And my response to them is, “I’d like you to do it better. And then, when you do it better, eventually, as you become familiar with the techniques and the technology, you will be faster at it. But don’t let that be the initiator of what you want to do. Be good and do one thing well. And then, expand your horizons into other areas, whether it's endo surgery, whether it’s implant reimplantation, or whatever have you, when you look at endodontics and all the procedures that are available for us.”
Well, for our audience today, they’re going to get a very good glimpse of a man who is continuously incessant on reinventing himself, and maybe that’s one reason you’re so excited about life.
Yeah. You know what? It’s nice. I mean, I’ve expanded my horizons into other areas of the profession, education, writing, being Chief Dental Officer for dentalcorp, which is Canada’s large dental support organization, which we’ll discuss. But especially in the times of COVID, it sort of feels like Groundhog Day. Every day is the same. And when you expand your horizons, it sort of brings a little mix into your life, so it doesn’t get boring. So, my education has morphed into the key opinion leaders for different companies, and that has allowed me to stay on top of my game and not only maintain my expertise in what I do, but also knowing that I can do better all the time.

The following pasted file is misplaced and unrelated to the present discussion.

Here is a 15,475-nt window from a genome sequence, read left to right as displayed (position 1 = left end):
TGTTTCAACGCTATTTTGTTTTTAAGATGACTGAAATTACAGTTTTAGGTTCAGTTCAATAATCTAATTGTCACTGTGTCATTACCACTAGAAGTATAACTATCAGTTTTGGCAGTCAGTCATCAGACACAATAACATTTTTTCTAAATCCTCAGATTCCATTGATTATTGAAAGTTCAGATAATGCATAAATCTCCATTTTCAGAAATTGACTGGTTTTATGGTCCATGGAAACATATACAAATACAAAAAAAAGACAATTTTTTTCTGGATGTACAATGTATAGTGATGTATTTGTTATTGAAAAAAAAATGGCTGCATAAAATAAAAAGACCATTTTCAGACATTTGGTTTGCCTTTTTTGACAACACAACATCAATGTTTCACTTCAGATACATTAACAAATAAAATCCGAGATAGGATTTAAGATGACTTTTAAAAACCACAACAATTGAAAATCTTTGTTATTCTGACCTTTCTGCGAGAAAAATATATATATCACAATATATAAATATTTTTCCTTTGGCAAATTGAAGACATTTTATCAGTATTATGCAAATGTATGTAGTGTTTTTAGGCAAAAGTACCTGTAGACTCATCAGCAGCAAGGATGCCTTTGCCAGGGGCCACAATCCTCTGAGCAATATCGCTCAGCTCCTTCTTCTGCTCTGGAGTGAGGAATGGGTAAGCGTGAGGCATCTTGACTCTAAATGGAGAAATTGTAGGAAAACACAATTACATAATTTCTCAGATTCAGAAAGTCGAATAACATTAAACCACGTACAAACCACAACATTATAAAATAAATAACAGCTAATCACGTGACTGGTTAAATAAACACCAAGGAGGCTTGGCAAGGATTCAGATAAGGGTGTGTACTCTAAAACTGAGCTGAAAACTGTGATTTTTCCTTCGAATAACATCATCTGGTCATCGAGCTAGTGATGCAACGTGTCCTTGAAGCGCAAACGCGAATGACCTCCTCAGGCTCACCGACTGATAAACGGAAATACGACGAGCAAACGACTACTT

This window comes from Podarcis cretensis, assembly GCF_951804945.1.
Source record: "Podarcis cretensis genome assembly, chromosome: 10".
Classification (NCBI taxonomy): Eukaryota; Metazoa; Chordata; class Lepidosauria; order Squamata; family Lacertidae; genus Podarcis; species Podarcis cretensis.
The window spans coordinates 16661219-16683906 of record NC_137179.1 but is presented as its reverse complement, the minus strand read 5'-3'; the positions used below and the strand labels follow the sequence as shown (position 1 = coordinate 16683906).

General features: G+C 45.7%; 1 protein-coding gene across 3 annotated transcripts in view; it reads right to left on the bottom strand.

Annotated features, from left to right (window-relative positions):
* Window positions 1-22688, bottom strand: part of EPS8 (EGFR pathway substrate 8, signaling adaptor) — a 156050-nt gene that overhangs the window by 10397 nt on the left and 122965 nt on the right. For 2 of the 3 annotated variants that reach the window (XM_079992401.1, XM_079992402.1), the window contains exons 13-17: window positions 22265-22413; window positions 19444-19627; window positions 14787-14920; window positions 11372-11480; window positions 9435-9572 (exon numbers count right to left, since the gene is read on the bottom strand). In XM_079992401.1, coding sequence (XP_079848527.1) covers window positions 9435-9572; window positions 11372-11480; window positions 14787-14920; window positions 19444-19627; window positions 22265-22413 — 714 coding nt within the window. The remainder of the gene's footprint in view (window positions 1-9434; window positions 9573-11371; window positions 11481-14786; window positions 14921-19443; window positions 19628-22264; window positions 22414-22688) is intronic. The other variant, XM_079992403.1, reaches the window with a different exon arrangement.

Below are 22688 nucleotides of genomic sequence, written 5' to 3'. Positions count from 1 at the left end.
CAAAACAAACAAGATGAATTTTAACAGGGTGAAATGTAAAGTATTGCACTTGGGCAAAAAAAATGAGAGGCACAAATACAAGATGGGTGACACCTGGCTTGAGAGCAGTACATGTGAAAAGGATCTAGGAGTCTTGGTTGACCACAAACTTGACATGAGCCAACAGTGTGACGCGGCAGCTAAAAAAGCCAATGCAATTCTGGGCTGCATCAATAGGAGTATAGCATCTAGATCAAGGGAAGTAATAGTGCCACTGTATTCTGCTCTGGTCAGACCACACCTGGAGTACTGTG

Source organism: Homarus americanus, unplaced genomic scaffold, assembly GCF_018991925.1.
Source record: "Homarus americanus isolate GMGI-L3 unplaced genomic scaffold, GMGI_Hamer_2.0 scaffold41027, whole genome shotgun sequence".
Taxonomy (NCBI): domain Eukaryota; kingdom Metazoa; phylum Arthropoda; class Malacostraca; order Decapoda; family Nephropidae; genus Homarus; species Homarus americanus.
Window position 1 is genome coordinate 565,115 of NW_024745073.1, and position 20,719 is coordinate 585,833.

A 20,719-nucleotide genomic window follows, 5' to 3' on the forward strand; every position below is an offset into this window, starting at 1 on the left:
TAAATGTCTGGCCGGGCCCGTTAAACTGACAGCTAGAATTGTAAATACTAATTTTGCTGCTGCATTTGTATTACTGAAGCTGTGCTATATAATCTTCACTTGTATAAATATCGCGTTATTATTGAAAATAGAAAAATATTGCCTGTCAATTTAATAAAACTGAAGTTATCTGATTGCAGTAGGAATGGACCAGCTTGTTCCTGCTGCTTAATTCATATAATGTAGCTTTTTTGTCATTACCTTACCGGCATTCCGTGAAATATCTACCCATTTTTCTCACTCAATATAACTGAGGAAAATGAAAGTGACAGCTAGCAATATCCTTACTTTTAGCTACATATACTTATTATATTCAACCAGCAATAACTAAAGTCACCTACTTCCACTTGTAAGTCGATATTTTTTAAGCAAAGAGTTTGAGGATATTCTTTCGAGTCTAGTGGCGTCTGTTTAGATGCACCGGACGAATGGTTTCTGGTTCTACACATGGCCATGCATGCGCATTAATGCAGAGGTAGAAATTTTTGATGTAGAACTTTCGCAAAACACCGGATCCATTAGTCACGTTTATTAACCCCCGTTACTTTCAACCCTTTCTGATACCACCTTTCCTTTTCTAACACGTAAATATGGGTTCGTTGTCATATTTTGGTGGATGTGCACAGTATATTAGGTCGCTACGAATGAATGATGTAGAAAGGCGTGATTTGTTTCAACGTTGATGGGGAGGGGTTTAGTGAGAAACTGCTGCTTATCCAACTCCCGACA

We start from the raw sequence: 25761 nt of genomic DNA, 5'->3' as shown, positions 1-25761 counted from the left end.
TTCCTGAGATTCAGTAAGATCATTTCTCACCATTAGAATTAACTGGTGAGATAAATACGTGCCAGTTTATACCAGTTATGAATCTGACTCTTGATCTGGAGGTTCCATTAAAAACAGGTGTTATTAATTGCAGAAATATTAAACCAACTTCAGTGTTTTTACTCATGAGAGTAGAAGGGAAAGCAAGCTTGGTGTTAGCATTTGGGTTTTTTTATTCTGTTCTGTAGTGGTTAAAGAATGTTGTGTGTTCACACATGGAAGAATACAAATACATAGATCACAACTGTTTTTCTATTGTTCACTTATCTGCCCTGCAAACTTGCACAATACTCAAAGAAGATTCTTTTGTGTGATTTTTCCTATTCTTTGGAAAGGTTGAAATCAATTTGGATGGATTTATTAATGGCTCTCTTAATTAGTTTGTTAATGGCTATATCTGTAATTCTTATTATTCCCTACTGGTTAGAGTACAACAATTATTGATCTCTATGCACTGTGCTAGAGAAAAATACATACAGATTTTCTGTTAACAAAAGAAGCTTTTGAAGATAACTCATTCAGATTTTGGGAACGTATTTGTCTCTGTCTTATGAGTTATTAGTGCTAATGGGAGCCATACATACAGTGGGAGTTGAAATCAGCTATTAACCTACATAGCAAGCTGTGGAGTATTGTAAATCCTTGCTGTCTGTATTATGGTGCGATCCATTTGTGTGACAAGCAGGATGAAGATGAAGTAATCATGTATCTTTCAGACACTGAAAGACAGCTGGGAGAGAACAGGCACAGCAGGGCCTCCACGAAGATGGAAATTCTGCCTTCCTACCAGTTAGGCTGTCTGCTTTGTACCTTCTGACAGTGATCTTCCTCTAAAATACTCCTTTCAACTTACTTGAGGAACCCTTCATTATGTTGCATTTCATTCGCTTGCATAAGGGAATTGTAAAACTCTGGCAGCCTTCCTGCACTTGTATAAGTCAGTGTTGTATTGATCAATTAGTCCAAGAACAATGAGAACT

And again, if I can give young dentists and older dentists alike a piece of advice, I would say, “Never rest on your laurels. There’s always something more you can do.” Steven Jobs said, in his address to Stanford University, “Stay hungry. Stay foolish. Don’t ever think you know everything. And always try to keep learning.”